“The authors link the male warrior hypothesis to racism: white men, they say, show greater fear responses to pictures of black men, than do white women. But this is difficult to explain on any evolutionary hypothesis, since there would have been little ethnic diversity in our ancestral past.”

    People are sensitive to anything that suggests genetic similarity or dissimilarity. People are more likely to be altruistic toward those they perceive as genetically similar, and selfish or aggressive toward those they perceive as genetically dissimilar. Race and ethnicity are one among many tools people use to decide who is and who is not likely to be related to them.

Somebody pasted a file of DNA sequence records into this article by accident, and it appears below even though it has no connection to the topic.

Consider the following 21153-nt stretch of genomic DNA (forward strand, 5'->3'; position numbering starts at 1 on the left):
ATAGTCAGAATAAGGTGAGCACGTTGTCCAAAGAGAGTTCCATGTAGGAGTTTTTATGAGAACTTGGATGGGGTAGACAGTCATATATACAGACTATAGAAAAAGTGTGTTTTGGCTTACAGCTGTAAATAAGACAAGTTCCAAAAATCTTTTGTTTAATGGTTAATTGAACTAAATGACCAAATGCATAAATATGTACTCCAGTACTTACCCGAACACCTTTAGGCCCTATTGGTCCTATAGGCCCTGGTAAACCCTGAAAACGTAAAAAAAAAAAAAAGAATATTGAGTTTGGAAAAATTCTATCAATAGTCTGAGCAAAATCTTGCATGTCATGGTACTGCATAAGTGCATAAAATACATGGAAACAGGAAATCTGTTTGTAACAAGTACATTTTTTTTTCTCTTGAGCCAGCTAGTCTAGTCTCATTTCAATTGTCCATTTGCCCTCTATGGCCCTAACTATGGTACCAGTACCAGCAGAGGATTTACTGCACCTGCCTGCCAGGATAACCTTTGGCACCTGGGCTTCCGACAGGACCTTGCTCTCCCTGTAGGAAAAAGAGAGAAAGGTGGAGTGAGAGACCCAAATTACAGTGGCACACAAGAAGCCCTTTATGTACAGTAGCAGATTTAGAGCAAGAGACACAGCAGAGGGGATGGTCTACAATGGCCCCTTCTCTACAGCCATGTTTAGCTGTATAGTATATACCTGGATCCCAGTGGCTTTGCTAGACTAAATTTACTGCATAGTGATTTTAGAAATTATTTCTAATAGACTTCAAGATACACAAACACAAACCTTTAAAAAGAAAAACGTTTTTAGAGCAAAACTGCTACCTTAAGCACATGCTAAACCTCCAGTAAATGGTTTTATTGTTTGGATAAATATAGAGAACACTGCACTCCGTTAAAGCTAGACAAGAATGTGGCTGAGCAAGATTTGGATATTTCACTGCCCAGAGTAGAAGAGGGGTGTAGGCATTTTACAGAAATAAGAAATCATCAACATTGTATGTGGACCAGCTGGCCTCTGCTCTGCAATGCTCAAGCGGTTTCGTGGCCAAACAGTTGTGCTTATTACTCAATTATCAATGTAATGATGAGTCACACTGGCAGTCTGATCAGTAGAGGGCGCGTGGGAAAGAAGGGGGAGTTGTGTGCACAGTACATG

“…women often like effeminate men: David Bowie would not be sexier with an enormous beard.”

    The preference of women during peak fertility for masculine faces, bodies, and voices is well documented. So is the preference of women who consider themselves attractive for these traits.

    “The authors perpetuate the myth that evolution prefers men to be polygamous and females to be monogamous.”

    If this is what the authors say, then they are indeed perpetuating a myth. Women are more accurately characterized as hypergamous: always seeking a partner with higher status, higher genetic quality, and more resources.

    Finally, as anyone who as undergone a natural or chemical increase in their testosterone levels can attest, you certainly *feel* a hell of a lot more violent and aggressive.